The impact of deployment length on the health and well-being of military personnel: a systematic review of the literature
- Joshua E J Buckman1,
- Josefin Sundin1,
- Talya Greene1,
- Nicola T Fear1,2,
- Christopher Dandeker3,
- Neil Greenberg1,2,
- Simon Wessely1,2
- 1King's Centre for Military Health Research, Institute of Psychiatry, King's College London, Weston Education Centre, London, UK
- 2Academic Centre for Defence Mental Health, Institute of Psychiatry, King's College London, Weston Education Centre, London, UK
- 3Department of War Studies, King's College London, Strand, London, UK
- Correspondence to Joshua E J Buckman, King's Centre for Military Health Research, Institute of Psychiatry, King's College London, Weston Education Centre, Cutcombe Road, London SE5 9RJ, UK;
Contributors All authors contributed to the work undertaken to generate this paper and have seen and approved the final manuscript.
- Accepted 15 July 2010
- Published Online First 30 September 2010
To determine the current state of knowledge regarding the effects of deployment length and a ‘mismatch’ between the expected and actual length of deployments on the health and well-being of military personnel in order to draw relevant conclusions for all organisations that deploy personnel to conflict zones. A systematic review was conducted of studies measuring deployment length to theatres of operations and the issue of ‘mismatch’ between expected and actual tour lengths. The nine studies included were rated for quality. Of the nine studies reviewed, six were rated as high quality, two as moderate quality and one as low quality. Seven of these studies found adverse effects of longer deployments on health and well-being. The two studies that measured ‘mismatch’ found adverse effects on mental health and well-being when deployments lasted longer than personnel expected. There are a limited number of studies which have assessed the effects of deployment length and very few that have assessed the effects of ‘mismatch’ on health and well-being. However, this review suggests that, as deployment length increases, the potential for personnel to suffer adverse health effects also increases. Further research is required to investigate the effects of spending prolonged periods of time away from family and friends, especially when deployment lasts longer than expected by personnel. These results are important not only for the Armed Forces, but also for other organisations that place employees in similar working conditions. Taking account of these findings may allow better preparation for the potentially harmful effects that deployments can have on employees' health and well-being.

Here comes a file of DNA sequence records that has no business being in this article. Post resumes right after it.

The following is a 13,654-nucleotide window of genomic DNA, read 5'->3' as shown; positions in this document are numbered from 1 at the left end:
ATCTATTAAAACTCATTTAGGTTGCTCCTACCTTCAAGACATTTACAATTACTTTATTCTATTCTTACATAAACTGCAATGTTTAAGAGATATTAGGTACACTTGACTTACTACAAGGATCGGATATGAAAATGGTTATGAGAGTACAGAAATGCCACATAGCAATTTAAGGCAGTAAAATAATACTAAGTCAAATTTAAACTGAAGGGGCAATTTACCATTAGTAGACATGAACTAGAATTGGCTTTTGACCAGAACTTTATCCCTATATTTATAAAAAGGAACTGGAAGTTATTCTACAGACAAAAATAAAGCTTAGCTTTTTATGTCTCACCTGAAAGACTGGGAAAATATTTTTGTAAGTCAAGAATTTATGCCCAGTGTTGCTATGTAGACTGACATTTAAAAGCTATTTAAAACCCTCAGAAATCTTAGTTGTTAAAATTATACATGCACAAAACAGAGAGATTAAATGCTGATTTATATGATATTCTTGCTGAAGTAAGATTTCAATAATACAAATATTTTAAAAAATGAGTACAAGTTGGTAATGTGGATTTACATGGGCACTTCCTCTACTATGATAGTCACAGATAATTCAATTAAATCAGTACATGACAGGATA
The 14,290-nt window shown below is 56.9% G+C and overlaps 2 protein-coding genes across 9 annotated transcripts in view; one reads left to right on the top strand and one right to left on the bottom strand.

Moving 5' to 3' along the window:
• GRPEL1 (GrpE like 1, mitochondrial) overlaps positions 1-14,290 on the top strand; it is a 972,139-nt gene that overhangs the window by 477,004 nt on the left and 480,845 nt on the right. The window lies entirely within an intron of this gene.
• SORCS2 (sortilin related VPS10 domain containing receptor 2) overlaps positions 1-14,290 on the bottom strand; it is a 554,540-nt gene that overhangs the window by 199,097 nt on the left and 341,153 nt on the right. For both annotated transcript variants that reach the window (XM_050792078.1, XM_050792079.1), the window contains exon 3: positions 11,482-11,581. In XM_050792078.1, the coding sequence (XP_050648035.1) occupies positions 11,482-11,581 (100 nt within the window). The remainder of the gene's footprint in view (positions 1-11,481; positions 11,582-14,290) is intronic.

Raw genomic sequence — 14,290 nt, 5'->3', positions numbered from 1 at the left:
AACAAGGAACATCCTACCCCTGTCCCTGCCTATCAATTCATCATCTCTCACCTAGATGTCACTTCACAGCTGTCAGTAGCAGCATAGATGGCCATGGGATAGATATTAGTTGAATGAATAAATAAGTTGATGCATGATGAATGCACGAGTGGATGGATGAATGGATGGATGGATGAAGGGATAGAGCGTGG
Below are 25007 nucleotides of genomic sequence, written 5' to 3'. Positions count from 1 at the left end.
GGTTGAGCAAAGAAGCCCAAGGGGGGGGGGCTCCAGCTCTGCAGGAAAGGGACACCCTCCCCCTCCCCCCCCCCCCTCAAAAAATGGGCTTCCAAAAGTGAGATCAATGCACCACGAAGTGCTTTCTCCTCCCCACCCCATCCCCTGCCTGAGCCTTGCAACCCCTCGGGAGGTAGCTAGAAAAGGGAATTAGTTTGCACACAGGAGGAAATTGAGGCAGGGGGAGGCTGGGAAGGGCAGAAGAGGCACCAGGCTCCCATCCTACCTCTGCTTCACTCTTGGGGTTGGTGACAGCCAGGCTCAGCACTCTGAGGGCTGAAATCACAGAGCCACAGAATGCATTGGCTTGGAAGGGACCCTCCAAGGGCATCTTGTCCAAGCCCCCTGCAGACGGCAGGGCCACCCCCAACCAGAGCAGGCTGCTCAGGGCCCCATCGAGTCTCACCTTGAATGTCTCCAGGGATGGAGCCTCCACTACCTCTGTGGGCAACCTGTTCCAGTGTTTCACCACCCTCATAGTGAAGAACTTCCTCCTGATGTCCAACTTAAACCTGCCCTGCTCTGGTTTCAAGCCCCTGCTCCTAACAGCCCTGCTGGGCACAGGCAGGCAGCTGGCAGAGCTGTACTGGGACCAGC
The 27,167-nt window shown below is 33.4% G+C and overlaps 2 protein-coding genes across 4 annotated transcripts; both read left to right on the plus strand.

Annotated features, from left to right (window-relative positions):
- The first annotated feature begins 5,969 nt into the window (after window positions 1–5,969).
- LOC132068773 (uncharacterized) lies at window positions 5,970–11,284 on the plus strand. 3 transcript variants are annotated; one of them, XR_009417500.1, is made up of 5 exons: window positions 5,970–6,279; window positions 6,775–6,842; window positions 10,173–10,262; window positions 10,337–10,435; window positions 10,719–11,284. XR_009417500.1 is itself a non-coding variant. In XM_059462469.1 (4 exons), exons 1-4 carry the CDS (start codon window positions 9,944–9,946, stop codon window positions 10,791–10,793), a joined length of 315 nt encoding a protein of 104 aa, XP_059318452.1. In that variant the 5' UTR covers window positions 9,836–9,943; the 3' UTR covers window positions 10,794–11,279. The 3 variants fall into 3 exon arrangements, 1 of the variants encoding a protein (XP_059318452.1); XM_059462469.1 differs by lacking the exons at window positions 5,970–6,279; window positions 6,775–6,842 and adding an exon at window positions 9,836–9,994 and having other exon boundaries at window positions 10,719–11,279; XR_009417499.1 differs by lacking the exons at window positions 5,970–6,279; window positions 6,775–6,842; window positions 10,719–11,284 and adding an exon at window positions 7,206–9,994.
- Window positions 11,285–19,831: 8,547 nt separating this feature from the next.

Funding This study was funded by the UK Ministry of Defence—Whitehall, and Systems Engineering & Assessment Ltd.
Competing interests NG is a full-time active service medical officer seconded to the King's Centre for Military Health Research as a liaison officer, paid by the Ministry of Defence (MoD). SW is honorary civilian consultant advisor to the British Army. The MoD was informed of the findings of this paper at the time of submission for publication.
Provenance and peer review Not commissioned; externally peer reviewed.